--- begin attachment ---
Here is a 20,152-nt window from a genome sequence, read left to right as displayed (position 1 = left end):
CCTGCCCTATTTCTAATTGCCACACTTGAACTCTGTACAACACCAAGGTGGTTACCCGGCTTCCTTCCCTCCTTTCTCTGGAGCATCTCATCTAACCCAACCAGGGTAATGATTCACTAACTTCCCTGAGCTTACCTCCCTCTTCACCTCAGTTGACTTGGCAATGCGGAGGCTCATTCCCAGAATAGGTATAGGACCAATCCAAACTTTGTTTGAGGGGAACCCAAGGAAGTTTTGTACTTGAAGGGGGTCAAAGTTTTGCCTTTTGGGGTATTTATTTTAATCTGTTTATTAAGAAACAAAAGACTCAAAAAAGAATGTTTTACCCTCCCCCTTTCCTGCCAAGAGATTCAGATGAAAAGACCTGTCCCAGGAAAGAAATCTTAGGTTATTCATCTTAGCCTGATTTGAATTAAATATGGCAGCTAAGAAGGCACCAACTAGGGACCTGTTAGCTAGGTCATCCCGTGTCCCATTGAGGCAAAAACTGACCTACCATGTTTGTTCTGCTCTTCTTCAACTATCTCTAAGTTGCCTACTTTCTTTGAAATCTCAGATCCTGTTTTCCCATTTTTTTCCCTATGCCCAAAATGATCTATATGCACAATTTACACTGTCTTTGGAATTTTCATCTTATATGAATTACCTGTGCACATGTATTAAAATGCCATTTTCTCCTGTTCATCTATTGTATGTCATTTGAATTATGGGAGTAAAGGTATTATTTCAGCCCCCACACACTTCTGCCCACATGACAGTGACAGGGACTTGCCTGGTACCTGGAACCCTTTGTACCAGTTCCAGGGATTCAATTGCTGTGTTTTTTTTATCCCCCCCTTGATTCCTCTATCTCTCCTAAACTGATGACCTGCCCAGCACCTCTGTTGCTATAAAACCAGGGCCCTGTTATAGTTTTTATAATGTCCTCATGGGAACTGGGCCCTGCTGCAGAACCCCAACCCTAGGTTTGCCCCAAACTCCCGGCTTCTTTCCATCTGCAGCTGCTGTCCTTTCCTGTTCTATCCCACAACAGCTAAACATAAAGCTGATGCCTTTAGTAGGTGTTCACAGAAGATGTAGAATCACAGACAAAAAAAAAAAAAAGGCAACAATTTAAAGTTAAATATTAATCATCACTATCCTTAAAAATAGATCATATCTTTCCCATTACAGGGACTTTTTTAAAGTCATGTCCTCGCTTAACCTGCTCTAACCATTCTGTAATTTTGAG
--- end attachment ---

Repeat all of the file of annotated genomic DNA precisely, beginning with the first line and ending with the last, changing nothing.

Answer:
Here is a 20,152-nt window from a genome sequence, read left to right as displayed (position 1 = left end):
CCTGCCCTATTTCTAATTGCCACACTTGAACTCTGTACAACACCAAGGTGGTTACCCGGCTTCCTTCCCTCCTTTCTCTGGAGCATCTCATCTAACCCAACCAGGGTAATGATTCACTAACTTCCCTGAGCTTACCTCCCTCTTCACCTCAGTTGACTTGGCAATGCGGAGGCTCATTCCCAGAATAGGTATAGGACCAATCCAAACTTTGTTTGAGGGGAACCCAAGGAAGTTTTGTACTTGAAGGGGGTCAAAGTTTTGCCTTTTGGGGTATTTATTTTAATCTGTTTATTAAGAAACAAAAGACTCAAAAAAGAATGTTTTACCCTCCCCCTTTCCTGCCAAGAGATTCAGATGAAAAGACCTGTCCCAGGAAAGAAATCTTAGGTTATTCATCTTAGCCTGATTTGAATTAAATATGGCAGCTAAGAAGGCACCAACTAGGGACCTGTTAGCTAGGTCATCCCGTGTCCCATTGAGGCAAAAACTGACCTACCATGTTTGTTCTGCTCTTCTTCAACTATCTCTAAGTTGCCTACTTTCTTTGAAATCTCAGATCCTGTTTTCCCATTTTTTTCCCTATGCCCAAAATGATCTATATGCACAATTTACACTGTCTTTGGAATTTTCATCTTATATGAATTACCTGTGCACATGTATTAAAATGCCATTTTCTCCTGTTCATCTATTGTATGTCATTTGAATTATGGGAGTAAAGGTATTATTTCAGCCCCCACACACTTCTGCCCACATGACAGTGACAGGGACTTGCCTGGTACCTGGAACCCTTTGTACCAGTTCCAGGGATTCAATTGCTGTGTTTTTTTTATCCCCCCCTTGATTCCTCTATCTCTCCTAAACTGATGACCTGCCCAGCACCTCTGTTGCTATAAAACCAGGGCCCTGTTATAGTTTTTATAATGTCCTCATGGGAACTGGGCCCTGCTGCAGAACCCCAACCCTAGGTTTGCCCCAAACTCCCGGCTTCTTTCCATCTGCAGCTGCTGTCCTTTCCTGTTCTATCCCACAACAGCTAAACATAAAGCTGATGCCTTTAGTAGGTGTTCACAGAAGATGTAGAATCACAGACAAAAAAAAAAAAAAGGCAACAATTTAAAGTTAAATATTAATCATCACTATCCTTAAAAATAGATCATATCTTTCCCATTACAGGGACTTTTTTAAAGTCATGTCCTCGCTTAACCTGCTCTAACCATTCTGTAATTTTGAG